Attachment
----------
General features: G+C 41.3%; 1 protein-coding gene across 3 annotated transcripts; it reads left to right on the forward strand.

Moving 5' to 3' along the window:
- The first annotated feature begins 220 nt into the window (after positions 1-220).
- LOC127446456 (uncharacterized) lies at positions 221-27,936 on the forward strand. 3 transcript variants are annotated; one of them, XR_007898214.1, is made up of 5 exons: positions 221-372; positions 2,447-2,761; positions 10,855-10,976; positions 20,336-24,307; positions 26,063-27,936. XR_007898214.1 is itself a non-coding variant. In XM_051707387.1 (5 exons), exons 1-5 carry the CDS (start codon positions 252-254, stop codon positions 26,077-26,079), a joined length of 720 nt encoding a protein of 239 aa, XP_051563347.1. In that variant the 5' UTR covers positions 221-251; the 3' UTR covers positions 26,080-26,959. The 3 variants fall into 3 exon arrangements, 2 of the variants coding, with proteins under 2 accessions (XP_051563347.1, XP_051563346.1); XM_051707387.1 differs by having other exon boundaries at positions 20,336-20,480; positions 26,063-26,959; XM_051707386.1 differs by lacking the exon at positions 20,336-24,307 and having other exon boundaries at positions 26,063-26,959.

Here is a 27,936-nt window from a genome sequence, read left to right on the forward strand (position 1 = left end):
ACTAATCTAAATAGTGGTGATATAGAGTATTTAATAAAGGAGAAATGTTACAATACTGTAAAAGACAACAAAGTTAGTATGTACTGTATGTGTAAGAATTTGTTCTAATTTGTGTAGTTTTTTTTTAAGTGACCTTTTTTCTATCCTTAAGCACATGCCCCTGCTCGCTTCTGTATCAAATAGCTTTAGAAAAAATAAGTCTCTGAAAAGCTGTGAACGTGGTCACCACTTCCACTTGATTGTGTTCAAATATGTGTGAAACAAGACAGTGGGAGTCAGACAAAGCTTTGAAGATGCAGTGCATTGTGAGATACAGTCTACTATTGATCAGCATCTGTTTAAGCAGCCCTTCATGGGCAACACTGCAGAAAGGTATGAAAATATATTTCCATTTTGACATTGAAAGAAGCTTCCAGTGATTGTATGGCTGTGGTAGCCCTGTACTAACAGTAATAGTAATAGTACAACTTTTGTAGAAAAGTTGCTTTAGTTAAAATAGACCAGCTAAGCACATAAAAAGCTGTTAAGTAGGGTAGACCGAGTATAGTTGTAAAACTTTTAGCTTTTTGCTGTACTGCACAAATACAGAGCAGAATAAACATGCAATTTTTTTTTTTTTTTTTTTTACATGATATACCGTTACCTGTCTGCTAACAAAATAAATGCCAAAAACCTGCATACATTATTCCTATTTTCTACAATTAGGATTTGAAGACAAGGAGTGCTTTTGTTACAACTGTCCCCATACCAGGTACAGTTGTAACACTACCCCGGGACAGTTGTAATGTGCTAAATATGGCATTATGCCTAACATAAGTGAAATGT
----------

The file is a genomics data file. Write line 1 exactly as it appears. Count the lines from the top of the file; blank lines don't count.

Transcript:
General features: G+C 41.3%; 1 protein-coding gene across 3 annotated transcripts; it reads left to right on the forward strand.